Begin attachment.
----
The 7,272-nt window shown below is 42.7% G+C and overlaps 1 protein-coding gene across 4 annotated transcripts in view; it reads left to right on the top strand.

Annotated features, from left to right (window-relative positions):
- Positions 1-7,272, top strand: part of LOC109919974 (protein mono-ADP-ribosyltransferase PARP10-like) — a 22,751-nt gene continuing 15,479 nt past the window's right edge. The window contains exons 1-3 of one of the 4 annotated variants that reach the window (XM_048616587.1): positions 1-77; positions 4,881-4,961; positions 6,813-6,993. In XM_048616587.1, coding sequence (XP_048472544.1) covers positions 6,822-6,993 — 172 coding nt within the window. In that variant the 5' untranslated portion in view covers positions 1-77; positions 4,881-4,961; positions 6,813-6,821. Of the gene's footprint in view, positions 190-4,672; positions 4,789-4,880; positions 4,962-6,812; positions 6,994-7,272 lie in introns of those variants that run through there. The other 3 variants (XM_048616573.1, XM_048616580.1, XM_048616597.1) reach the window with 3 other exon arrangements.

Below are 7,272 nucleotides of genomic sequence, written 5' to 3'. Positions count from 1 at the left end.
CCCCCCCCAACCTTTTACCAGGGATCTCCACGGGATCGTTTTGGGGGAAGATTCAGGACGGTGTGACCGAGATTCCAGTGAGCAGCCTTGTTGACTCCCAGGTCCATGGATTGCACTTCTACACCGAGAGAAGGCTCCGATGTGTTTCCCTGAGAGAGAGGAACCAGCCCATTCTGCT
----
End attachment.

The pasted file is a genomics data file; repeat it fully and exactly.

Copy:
The 7,272-nt window shown below is 42.7% G+C and overlaps 1 protein-coding gene across 4 annotated transcripts in view; it reads left to right on the top strand.

Annotated features, from left to right (window-relative positions):
- Positions 1-7,272, top strand: part of LOC109919974 (protein mono-ADP-ribosyltransferase PARP10-like) — a 22,751-nt gene continuing 15,479 nt past the window's right edge. The window contains exons 1-3 of one of the 4 annotated variants that reach the window (XM_048616587.1): positions 1-77; positions 4,881-4,961; positions 6,813-6,993. In XM_048616587.1, coding sequence (XP_048472544.1) covers positions 6,822-6,993 — 172 coding nt within the window. In that variant the 5' untranslated portion in view covers positions 1-77; positions 4,881-4,961; positions 6,813-6,821. Of the gene's footprint in view, positions 190-4,672; positions 4,789-4,880; positions 4,962-6,812; positions 6,994-7,272 lie in introns of those variants that run through there. The other 3 variants (XM_048616573.1, XM_048616580.1, XM_048616597.1) reach the window with 3 other exon arrangements.

Below are 7,272 nucleotides of genomic sequence, written 5' to 3'. Positions count from 1 at the left end.
CCCCCCCCAACCTTTTACCAGGGATCTCCACGGGATCGTTTTGGGGGAAGATTCAGGACGGTGTGACCGAGATTCCAGTGAGCAGCCTTGTTGACTCCCAGGTCCATGGATTGCACTTCTACACCGAGAGAAGGCTCCGATGTGTTTCCCTGAGAGAGAGGAACCAGCCCATTCTGCT